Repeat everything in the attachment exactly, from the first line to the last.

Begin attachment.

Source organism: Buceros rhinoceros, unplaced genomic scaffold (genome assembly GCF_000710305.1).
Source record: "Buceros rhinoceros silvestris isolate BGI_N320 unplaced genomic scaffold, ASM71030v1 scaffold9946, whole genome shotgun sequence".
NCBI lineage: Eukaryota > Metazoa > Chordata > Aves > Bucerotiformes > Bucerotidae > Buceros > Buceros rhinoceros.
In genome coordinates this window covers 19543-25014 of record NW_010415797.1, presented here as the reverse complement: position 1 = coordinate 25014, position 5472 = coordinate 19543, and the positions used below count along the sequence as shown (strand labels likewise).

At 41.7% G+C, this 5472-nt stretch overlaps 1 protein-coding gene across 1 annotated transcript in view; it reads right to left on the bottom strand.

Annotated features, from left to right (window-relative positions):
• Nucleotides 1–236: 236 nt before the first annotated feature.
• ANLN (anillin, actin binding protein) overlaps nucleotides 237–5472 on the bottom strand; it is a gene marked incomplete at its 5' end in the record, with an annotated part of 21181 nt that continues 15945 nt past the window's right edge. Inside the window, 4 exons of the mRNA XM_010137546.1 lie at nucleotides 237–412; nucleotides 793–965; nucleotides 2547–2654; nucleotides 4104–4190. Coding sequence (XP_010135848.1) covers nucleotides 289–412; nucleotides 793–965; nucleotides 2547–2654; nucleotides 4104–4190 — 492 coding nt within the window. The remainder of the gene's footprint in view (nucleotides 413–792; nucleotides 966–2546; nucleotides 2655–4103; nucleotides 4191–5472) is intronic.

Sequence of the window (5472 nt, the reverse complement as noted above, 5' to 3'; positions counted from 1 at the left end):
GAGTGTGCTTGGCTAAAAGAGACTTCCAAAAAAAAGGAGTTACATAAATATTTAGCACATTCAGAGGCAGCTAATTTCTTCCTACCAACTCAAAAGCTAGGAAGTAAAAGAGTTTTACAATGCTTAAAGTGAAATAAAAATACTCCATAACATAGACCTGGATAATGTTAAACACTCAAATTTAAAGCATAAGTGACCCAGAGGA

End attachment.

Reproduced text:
Source organism: Buceros rhinoceros, unplaced genomic scaffold (genome assembly GCF_000710305.1).
Source record: "Buceros rhinoceros silvestris isolate BGI_N320 unplaced genomic scaffold, ASM71030v1 scaffold9946, whole genome shotgun sequence".
NCBI lineage: Eukaryota > Metazoa > Chordata > Aves > Bucerotiformes > Bucerotidae > Buceros > Buceros rhinoceros.
In genome coordinates this window covers 19543-25014 of record NW_010415797.1, presented here as the reverse complement: position 1 = coordinate 25014, position 5472 = coordinate 19543, and the positions used below count along the sequence as shown (strand labels likewise).

At 41.7% G+C, this 5472-nt stretch overlaps 1 protein-coding gene across 1 annotated transcript in view; it reads right to left on the bottom strand.

Annotated features, from left to right (window-relative positions):
• Nucleotides 1–236: 236 nt before the first annotated feature.
• ANLN (anillin, actin binding protein) overlaps nucleotides 237–5472 on the bottom strand; it is a gene marked incomplete at its 5' end in the record, with an annotated part of 21181 nt that continues 15945 nt past the window's right edge. Inside the window, 4 exons of the mRNA XM_010137546.1 lie at nucleotides 237–412; nucleotides 793–965; nucleotides 2547–2654; nucleotides 4104–4190. Coding sequence (XP_010135848.1) covers nucleotides 289–412; nucleotides 793–965; nucleotides 2547–2654; nucleotides 4104–4190 — 492 coding nt within the window. The remainder of the gene's footprint in view (nucleotides 413–792; nucleotides 966–2546; nucleotides 2655–4103; nucleotides 4191–5472) is intronic.

Sequence of the window (5472 nt, the reverse complement as noted above, 5' to 3'; positions counted from 1 at the left end):
GAGTGTGCTTGGCTAAAAGAGACTTCCAAAAAAAAGGAGTTACATAAATATTTAGCACATTCAGAGGCAGCTAATTTCTTCCTACCAACTCAAAAGCTAGGAAGTAAAAGAGTTTTACAATGCTTAAAGTGAAATAAAAATACTCCATAACATAGACCTGGATAATGTTAAACACTCAAATTTAAAGCATAAGTGACCCAGAGGA